7 Mar 22

New fleet standard for vehicle handovers

Fleet managers need to ensure the handover of new vehicles to company car and van drivers includes familiarisation with the most important functions, as the complexity of electric and plug-in hybrid models increases dramatically.

The Association of Fleet Professionals, which represents fleet managers in the UK, has developed a new industry standard to cover the deliveries of cars and vans, with a nine-point checklist.

Paul Hollick, chair of the AFP, said: “The Dealer Standard is quite simple in its intent – to ensure that the vehicle is delivered in excellent condition to the fleet end user, who is shown the fundamentals of how it works and treated courteously.

“The need for this kind of benchmark has become apparent over time as a number of factors have emerged. Probably the most significant is that cars and vans have been rapidly becoming more complex. The time when a driver could sit in the seat of a new model and work out all the key functions in a couple of minutes are long gone.

“Modern vehicles require a degree of familiarisation on handover – especially in instances where drivers are adopting an electric model for the first time – in order to be used safely and effectively.”

Consistency in handovers

The new standard aims to create consistency in handover practices, which have come under pressure due to social distancing during the pandemic.

The principal elements of vehicle handover addressed by the standard are:

  • A handover process is required either physically or virtually and must include basic driving and safety-related controls, as well as Bluetooth, navigation and other key features.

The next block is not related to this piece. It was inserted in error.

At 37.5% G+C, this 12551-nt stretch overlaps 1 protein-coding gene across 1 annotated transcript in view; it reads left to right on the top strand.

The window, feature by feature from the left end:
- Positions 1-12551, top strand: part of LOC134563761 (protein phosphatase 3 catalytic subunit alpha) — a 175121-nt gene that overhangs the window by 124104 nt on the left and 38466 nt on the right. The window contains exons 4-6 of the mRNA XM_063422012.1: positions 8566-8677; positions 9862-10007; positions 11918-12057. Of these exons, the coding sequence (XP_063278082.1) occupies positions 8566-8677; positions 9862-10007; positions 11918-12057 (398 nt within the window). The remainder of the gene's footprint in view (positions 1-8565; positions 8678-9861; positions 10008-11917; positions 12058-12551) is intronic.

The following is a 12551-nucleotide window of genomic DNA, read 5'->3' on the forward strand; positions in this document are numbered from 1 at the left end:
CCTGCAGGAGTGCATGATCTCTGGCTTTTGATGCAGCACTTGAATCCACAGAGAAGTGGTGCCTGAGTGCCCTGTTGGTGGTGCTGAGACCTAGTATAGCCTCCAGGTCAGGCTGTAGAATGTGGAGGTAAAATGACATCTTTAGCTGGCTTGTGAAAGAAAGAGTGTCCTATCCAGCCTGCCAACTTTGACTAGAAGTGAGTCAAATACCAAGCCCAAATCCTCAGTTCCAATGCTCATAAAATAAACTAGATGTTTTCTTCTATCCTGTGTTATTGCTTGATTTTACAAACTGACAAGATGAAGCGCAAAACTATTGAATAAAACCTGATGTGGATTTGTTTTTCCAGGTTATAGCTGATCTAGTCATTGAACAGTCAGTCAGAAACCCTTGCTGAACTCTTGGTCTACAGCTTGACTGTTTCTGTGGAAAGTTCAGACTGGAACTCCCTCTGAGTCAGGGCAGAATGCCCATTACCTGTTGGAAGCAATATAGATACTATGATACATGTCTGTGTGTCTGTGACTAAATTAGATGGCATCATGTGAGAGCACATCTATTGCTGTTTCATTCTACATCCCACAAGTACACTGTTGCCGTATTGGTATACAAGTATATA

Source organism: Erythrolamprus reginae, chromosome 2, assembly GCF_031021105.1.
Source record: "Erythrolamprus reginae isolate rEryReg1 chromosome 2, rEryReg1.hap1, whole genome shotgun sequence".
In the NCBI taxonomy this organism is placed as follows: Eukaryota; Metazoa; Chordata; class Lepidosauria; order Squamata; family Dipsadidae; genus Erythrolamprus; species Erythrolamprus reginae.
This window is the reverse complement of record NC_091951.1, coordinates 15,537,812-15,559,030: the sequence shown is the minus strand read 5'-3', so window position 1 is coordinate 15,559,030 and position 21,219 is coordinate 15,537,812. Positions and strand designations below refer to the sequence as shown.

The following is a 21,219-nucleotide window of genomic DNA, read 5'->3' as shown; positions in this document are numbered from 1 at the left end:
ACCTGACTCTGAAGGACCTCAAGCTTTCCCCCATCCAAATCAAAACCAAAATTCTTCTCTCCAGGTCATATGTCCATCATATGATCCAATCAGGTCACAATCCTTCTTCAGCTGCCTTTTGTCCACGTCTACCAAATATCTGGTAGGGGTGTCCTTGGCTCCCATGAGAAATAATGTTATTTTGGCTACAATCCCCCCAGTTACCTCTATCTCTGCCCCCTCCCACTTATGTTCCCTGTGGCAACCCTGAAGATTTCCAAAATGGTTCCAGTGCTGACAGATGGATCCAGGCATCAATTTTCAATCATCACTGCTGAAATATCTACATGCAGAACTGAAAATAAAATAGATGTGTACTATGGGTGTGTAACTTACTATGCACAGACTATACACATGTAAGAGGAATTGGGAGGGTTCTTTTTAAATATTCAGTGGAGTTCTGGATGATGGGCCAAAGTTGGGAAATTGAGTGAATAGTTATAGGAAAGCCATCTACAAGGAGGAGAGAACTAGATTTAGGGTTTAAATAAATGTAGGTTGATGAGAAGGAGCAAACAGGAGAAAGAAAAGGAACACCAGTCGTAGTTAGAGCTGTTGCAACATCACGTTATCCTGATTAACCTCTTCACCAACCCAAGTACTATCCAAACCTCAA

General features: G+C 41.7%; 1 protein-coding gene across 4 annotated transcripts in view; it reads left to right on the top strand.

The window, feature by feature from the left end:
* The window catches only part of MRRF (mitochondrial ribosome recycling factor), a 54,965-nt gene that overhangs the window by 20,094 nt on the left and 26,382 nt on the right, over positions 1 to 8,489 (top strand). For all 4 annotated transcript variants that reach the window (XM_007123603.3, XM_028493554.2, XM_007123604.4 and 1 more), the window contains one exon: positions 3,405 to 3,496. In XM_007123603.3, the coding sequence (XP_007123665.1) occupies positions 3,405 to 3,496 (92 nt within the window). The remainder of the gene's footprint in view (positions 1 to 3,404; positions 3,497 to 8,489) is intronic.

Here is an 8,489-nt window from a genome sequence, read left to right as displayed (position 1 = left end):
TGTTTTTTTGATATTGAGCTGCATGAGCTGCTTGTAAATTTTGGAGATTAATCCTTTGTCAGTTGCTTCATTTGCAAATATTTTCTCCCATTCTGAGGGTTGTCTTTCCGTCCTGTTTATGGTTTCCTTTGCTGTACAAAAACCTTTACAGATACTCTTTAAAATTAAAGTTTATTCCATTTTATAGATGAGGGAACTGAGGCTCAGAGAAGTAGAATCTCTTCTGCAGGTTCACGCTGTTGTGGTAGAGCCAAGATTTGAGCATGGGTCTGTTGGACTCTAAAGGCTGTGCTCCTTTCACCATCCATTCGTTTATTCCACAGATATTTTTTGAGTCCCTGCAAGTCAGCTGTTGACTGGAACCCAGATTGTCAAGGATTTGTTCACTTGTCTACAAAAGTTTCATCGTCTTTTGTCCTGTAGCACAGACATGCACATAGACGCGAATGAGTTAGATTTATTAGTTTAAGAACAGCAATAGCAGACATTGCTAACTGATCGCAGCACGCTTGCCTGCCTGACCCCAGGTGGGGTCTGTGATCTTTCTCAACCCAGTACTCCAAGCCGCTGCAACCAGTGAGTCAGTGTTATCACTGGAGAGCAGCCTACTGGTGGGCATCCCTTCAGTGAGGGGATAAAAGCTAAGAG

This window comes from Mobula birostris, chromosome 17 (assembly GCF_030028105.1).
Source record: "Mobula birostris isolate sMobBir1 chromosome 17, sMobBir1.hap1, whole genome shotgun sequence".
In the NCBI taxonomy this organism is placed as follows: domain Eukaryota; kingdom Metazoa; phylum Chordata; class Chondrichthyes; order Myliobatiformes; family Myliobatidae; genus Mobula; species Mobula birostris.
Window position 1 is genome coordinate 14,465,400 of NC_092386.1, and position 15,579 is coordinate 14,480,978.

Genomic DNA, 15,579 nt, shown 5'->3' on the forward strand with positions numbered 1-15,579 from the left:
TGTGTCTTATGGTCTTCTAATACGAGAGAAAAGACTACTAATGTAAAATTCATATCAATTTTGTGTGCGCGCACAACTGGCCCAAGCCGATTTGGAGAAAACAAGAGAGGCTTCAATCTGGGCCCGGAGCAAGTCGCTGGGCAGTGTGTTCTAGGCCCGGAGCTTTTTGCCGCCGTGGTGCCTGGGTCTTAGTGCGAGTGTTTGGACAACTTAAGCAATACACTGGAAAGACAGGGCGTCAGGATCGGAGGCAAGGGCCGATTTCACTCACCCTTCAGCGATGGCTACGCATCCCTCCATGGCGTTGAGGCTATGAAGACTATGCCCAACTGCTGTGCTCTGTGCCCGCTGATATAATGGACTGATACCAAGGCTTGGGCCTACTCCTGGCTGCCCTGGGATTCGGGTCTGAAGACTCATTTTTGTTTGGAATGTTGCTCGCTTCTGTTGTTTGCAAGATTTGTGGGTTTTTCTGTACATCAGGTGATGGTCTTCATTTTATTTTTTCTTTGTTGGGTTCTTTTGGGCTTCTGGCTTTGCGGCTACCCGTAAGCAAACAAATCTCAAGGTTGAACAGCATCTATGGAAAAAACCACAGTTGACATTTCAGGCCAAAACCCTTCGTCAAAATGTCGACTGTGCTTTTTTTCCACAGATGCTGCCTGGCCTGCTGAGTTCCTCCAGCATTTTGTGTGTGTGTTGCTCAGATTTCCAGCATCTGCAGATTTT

• Dealers should be able to advise the customer if required on where they can obtain support on using a vehicle app. This is particularly important on EVs that have preconditioning, vehicle locking and other features remote which may be essential.
  • Safety items should be shown to be present including spare wheel location, repair kit, locking wheel nut location and bonnet release.
  • Guidance on refuelling, charging and additives should be provided. For EVs, this should cover charging cables.
  • An instruction manual and service book should be provided or otherwise details given on how to access digital manuals found online or through the vehicle infotainment system.
  • Inspection condition and handover documents should be provided, either on paper or electronically.
  • The vehicle should be thoroughly checked for damage, and the driver given time to evaluate the vehicle and photograph any damage if necessary.
  • There should be a formal damage and compliant rectification process that is designed to minimise inconvenience and disappointment.
  • Once the vehicle has been signed for, it is accepted that any issues outside of warranty must be dealt with by the driver.
Authored by: Jonathan Manning